Introduction

Winemaking: The Continuation of Terroir by Other Means.®

Welcome to the Amalie Robert Estate Farming Blog, aka FLOG. By subscribing, you will receive regular FLOGGINGS throughout the growing season. The FLOGGING will begin with the Spring Cellar Report in April. FLOGGINGS will continue each month and detail how the vintage is shaping up. You may also be FLOGGED directly after the big Cluster Pluck with the yearly Harvest After Action Report. Subscribe now and let the FLOGGINGS begin!

Rusty

"This is one of the Willamette Valley’s most distinguished wineries, but not one that is widely known."

- Rusty Gaffney, PinotFile - September 2016

Josh

"Dena Drews and Ernie Pink have been quietly producing some of Oregon's most elegant and perfumed Pinots since the 2004 vintage. Their 30-acre vineyard outside the town of Dallas, abutting the famed Freedom Hill vineyard where Drews and Pink live, is painstakingly farmed and yields are kept low so production of these wines is limited. Winemaking includes abundant use of whole clusters, which is no doubt responsible for the wines' exotic bouquets and sneaky structure…"

- Josh Raynolds, Vinous - October 2015

David

"...Dallas growers Dena Drews and Ernie Pink... showed me this July three of their reserve bottlings and thereby altered my perception of their endeavors. Since these are produced in only one- or two-barrel quantities, they offer an extreme instance of a phenomenon encountered at numerous Willamette addresses, whose really exciting releases are extremely limited. But they also testify, importantly, to what is possible; and what’s possible from this site in these hands revealed itself to be extraordinary!... And what a Syrah!"

- David Schildknecht, The Wine Advocate - October 2013

Wine & Spirits

"Finding that their whole-cluster tannins take some time to integrate, Pink and Drews hold their wines in barrel for up to 18 months - so Amalie Robert is just releasing its 2008s. And what a stellar group of wines: Bright and tart, they possess both transparency and substance, emphasizing notes of rosehips and sandalwood as much as red berries. The pinot noirs alone would likely have earned Amalie Robert a top 100 nod this year. But the winery also produces cool-climate syrah that rivals the best examples from the Sonoma Coast. And the 2009 Heirloom Cameo, their first attempt at a barrel-fermented chardonnay, turned out to be one of our favorite Oregon chardonnays of the year. Ten vintages in, Amalie Robert has hit its stride."

- Luke Sykora, Wine & Spirits Magazine – September 2011

Copyright

© 2005 – 2017 Amalie Robert Estate, LLC

Friday, June 6, 2014

Amalie Robert Estate Vintage Update: 2014 June Flowers IRS (Inflorescence Reconnaissance Status)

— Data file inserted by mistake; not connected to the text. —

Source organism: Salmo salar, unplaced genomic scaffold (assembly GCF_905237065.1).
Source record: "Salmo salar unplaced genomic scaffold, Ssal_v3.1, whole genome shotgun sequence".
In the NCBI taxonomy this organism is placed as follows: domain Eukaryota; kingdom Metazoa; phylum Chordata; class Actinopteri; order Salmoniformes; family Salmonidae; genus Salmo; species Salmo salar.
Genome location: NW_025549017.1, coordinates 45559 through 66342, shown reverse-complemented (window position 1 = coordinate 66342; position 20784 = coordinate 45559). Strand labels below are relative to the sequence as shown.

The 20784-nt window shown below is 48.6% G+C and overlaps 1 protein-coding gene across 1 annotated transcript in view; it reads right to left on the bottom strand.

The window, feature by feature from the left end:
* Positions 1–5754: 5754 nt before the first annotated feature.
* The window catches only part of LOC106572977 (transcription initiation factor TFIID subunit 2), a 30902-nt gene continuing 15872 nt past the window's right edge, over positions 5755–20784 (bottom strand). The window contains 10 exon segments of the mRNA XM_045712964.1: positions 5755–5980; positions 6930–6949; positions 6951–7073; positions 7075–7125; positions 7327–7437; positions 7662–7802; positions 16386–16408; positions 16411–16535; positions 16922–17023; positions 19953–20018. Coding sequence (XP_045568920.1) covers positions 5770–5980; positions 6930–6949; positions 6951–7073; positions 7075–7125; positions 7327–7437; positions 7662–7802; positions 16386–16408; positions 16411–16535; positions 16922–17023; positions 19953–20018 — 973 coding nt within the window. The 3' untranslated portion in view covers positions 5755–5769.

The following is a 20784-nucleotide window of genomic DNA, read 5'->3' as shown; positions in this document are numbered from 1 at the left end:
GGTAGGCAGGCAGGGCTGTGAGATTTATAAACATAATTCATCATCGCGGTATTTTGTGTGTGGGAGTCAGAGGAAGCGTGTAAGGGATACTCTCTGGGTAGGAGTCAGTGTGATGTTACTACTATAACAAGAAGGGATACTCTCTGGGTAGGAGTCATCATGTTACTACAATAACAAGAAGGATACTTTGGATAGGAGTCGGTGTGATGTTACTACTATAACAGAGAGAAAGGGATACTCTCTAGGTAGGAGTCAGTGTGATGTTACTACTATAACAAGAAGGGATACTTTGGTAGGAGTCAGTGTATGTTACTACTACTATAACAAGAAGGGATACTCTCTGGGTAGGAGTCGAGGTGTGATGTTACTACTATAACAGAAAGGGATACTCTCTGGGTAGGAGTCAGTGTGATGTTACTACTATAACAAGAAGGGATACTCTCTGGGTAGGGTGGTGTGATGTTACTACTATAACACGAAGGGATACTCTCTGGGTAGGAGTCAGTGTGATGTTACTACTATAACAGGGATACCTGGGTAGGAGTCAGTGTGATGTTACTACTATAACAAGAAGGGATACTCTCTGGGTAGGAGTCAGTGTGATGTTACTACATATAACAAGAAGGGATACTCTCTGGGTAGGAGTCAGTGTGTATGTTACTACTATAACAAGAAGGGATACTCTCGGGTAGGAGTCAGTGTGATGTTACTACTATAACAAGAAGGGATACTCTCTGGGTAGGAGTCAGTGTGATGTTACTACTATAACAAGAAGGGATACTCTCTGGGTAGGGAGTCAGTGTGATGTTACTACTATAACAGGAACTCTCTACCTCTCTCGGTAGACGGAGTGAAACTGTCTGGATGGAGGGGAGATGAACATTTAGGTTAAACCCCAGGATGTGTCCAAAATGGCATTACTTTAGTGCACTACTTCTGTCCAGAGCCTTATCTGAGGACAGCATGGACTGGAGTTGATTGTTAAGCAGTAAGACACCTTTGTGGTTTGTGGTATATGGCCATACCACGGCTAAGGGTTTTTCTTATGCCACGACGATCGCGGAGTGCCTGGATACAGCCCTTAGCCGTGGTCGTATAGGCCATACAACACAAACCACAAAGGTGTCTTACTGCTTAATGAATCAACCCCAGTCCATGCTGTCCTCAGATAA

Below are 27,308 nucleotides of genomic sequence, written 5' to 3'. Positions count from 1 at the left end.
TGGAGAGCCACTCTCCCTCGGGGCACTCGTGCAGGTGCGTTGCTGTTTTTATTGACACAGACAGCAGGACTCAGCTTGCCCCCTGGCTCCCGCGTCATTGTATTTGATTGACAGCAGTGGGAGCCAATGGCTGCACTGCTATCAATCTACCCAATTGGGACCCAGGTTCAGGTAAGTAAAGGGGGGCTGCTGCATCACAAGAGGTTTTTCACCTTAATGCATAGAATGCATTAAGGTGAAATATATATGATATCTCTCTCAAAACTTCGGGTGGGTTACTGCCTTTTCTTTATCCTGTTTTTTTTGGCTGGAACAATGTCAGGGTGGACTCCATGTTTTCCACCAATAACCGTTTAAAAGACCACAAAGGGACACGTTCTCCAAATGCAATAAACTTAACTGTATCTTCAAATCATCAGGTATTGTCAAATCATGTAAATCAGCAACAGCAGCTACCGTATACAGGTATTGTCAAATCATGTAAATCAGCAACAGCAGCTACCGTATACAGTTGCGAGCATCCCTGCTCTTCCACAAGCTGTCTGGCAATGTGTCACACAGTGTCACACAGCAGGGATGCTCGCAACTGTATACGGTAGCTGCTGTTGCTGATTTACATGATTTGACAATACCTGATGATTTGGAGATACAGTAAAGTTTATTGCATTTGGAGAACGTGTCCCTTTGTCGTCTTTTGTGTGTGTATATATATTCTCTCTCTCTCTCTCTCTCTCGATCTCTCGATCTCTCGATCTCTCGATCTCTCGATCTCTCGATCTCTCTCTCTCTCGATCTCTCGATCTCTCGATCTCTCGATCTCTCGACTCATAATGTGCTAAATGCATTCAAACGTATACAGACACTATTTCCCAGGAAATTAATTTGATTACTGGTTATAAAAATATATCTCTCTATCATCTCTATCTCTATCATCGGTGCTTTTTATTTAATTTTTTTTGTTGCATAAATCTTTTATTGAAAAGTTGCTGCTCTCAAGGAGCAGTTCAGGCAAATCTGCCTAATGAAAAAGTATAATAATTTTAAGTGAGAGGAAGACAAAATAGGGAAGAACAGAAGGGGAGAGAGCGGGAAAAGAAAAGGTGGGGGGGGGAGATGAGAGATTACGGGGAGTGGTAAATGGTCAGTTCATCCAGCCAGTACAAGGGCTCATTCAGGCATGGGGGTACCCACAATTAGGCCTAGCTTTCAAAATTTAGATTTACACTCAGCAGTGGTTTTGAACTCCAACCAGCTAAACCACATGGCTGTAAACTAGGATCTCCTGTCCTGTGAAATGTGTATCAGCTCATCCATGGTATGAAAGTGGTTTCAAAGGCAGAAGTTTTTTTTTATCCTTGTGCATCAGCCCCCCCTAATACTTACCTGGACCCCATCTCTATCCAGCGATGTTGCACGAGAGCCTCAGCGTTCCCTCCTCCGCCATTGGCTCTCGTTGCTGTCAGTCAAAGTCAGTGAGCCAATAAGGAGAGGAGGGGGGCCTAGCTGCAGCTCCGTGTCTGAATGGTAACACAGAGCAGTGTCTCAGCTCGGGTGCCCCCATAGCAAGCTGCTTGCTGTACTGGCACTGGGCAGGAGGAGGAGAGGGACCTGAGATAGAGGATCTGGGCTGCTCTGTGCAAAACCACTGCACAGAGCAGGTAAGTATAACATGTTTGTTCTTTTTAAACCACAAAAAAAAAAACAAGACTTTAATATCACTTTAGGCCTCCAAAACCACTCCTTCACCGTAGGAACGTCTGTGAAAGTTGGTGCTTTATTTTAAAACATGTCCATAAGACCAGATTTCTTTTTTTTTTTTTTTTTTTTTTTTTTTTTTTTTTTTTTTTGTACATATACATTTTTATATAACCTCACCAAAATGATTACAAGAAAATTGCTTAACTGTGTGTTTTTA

Hello and Welcome,

We have flowers! The first sign of a potential harvest window appeared on June 6, 2014 – Day 157 of the Julian Calendar. And get this; it is the same Julian Calendar date as 2013. While this is a fun factoid, it certainly guarantees that harvest will not be the same!


Typically, we are asking for about 105 days from flowering to harvest. So we will be looking to open the harvest window on day 262, or September 19.  Someone once remarked that this is just like clockwork, but when you are in business with Mother Nature, nothing you set out to do is as simple as that.

The part of the plant that is flowering (or “in bloom”) is called an inflorescence. When we are looking for flowers in the vineyard we are doing reconnaissance. Once our work is complete, we issue a status. Ergo, our IRS is RFN (Right Farming Now!)

Weather during bloom this year is about as perfect as anything in agriculture can be – thanks Mom. We are seeing highs hit the high 70s and we are cooling off into the 50s at night. A refreshing breeze blows by from time to time and a few wispy clouds add texture to an otherwise endless sunny blue sky. And just when you thought it couldn’t get any better, consider this: Wine grapes are self pollinating!

If we continue on our current trajectory, we could have a bountiful crop, ready to harvest in late September. But there’s a lotta “c’s” there to consider, and there has been some issue with the c(3)’s or is it the c(4)’s?

But today the sun is on our backs and the breeze is lifting our spirits. The world, for now anyway, seems to be spinning in greased grooves.

Kindest Regards,

Dena & Ernie

No comments:

Post a Comment